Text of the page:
The Spotted Dove (Streptopelia chinensis) is a long-tailed, slim pigeon native to tropical southern Asia, although it has since been introduced to many other countries, including the Philippines, Indonesia, Australia, New Zealand and the United States. It ranges from 28 to 32 cm (11 to 13 in) in length. Both sexes are similar in appearance.Photo credit: Noodle snacks

view - edit - protected version

May 27 - Thu

Cornelius Vanderbilt
Cornelius Vanderbilt (1794–1877) was an American entrepreneur who built his wealth in shipping and railroads and was the patriarch of the Vanderbilt family. He initially went into business as a steamship line operator, becoming so successful that he became known as "Commodore", despite never having served in the United States Navy. After the American Civil War, Vanderbilt sold all his ships, concentrating on railroads. His legacy includes the construction of New York City's Grand Central Terminal as well as a $1 million endowment to what is now known as Vanderbilt University, the largest charitable gift in American history to that date.Photo: Mathew Brady/Levin Handy; Restoration: Michel Vuijlsteke

view - edit - protected version

May 28 - Fri

Tachysphex species wasp
A wasp belonging to the genus Tachysphex, one of over 9,000 species in over 200 genera of the Crabronidae family. These numbers are expected to decrease as the subfamilies are likely to be reclassified as families in their own right in the future.Photo: Muhammad Mahdi Karim

view - edit - protected version

May 29 - Sat

Albino American Alligator
A rare albino American Alligator (Alligator mississippiensis), a resident of the California Academy of Sciences in San Francisco, California. Typically olive, brown, gray or nearly black in color, the species is native only to wetlands of the Southern United States. American Alligators are nearly twice as large as the other extant alligator species, the Chinese Alligator.Photo: Mila Zinkova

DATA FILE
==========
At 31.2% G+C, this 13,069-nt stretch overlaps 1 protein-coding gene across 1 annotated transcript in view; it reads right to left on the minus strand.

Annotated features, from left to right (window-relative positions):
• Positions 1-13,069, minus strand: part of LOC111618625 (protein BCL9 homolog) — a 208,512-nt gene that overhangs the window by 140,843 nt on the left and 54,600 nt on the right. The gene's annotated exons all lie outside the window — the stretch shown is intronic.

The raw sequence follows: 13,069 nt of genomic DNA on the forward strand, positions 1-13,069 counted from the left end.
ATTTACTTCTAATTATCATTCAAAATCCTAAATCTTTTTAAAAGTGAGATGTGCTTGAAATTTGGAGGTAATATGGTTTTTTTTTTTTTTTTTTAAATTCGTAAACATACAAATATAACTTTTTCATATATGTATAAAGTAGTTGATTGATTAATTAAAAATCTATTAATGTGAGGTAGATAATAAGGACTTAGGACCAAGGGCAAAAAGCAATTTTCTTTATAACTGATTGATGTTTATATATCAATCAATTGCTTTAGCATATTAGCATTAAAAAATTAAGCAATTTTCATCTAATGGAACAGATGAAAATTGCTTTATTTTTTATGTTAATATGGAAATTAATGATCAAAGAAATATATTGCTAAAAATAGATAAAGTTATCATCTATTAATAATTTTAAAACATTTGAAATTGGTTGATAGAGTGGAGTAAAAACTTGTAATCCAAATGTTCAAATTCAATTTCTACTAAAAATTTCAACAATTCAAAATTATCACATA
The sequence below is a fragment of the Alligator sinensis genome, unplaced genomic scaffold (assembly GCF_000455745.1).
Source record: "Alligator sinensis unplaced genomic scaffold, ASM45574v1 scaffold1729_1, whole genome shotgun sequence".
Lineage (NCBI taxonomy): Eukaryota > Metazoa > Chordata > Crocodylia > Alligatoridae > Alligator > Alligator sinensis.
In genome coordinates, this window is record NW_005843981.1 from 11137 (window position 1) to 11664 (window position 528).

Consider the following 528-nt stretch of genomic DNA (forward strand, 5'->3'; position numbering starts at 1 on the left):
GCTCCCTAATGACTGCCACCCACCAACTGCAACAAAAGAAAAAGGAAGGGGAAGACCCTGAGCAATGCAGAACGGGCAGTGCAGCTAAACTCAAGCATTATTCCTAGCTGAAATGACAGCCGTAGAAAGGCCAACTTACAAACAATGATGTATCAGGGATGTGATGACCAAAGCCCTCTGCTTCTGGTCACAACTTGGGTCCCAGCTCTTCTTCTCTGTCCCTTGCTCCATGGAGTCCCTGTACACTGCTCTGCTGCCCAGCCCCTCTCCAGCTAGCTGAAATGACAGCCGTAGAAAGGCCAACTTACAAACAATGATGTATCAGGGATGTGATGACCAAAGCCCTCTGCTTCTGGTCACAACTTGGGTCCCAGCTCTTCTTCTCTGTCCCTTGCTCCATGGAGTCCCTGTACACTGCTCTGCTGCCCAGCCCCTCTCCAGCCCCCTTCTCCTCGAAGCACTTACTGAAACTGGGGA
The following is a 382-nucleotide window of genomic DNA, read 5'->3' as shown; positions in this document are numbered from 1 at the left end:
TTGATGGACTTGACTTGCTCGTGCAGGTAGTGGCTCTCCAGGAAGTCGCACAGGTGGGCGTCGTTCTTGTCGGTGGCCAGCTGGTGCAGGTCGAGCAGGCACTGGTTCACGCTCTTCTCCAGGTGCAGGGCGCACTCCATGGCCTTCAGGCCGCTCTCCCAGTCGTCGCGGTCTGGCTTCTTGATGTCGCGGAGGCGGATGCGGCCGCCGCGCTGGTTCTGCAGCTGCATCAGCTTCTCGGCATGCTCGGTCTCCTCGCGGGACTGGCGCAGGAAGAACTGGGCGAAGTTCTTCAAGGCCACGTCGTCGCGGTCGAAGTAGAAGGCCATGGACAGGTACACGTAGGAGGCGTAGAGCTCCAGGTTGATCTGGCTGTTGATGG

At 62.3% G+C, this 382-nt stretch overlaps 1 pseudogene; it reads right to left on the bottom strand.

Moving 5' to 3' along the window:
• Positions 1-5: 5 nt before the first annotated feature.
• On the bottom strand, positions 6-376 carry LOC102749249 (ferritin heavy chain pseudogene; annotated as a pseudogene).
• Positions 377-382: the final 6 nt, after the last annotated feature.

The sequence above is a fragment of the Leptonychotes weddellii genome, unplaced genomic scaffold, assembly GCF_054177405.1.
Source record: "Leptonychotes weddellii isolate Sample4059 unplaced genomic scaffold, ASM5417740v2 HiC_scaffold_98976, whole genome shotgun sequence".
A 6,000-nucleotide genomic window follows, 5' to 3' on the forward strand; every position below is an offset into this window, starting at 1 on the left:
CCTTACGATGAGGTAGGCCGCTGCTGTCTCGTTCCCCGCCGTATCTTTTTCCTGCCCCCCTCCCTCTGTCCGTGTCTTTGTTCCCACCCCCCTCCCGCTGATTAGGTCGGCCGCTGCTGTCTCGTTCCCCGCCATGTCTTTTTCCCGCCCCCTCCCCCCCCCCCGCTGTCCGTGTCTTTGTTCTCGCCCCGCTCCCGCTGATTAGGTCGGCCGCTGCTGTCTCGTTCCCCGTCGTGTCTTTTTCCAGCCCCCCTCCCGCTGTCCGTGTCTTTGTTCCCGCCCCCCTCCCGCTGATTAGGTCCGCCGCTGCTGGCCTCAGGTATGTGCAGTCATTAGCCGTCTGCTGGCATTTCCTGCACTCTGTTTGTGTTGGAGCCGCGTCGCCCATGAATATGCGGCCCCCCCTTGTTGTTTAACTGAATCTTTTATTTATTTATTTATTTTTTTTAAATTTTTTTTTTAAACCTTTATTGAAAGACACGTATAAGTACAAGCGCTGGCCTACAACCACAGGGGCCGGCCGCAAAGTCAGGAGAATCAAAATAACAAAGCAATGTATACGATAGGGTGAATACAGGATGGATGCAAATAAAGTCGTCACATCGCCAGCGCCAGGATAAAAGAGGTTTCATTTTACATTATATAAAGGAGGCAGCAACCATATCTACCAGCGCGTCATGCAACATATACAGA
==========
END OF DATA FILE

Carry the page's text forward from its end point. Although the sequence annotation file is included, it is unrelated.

view - edit - protected version

May 30 - Sun

Polyporus squamosus
Polyporus squamosus, commonly known as "Dryad's saddle" and "Pheasant's back", is a basidiomycete bracket fungus found east of the Rocky Mountains in the United States and over much of Europe. Generally, the fruiting body is 8–30 cm (3.1–11.8 in) across, but can grow up to 60 cm (24 in). Although it is edible, it is generally not prized unless the specimens are very young and tender.Photo: Dan Molter

view - edit - protected version

May 31 - Mon

Le Cid Act III, Scene 6
Act III, Scene 6, from L'Illustration's coverage of the première of the tragicomic opera Le Cid. While the opera itself is not in the standard operatic repertory, the ballet suite is a popular concert piece and includes the famous Aragonaise.Image: Auguste Tilly; Restoration: Adam Cuerden

view - edit - protected version


Picture of the day archive



Today is Monday, October 22, 2018; it is now 13:23 UTC


Retrieved from "https://en.wikipedia.org/w/index.php?title=Wikipedia:Picture_of_the_day/May_2010&oldid=637880246"
This content was retrieved from Wikipedia : http://en.wikipedia.org/wiki/Wikipedia:Picture_of_the_day/May_2010
This page is based on the copyrighted Wikipedia article "Wikipedia:Picture of the day/May 2010"; it is used under the Creative Commons Attribution-ShareAlike 3.0 Unported License (CC-BY-SA). You may redistribute it, verbatim or modified, providing that you comply with the terms of the CC-BY-SA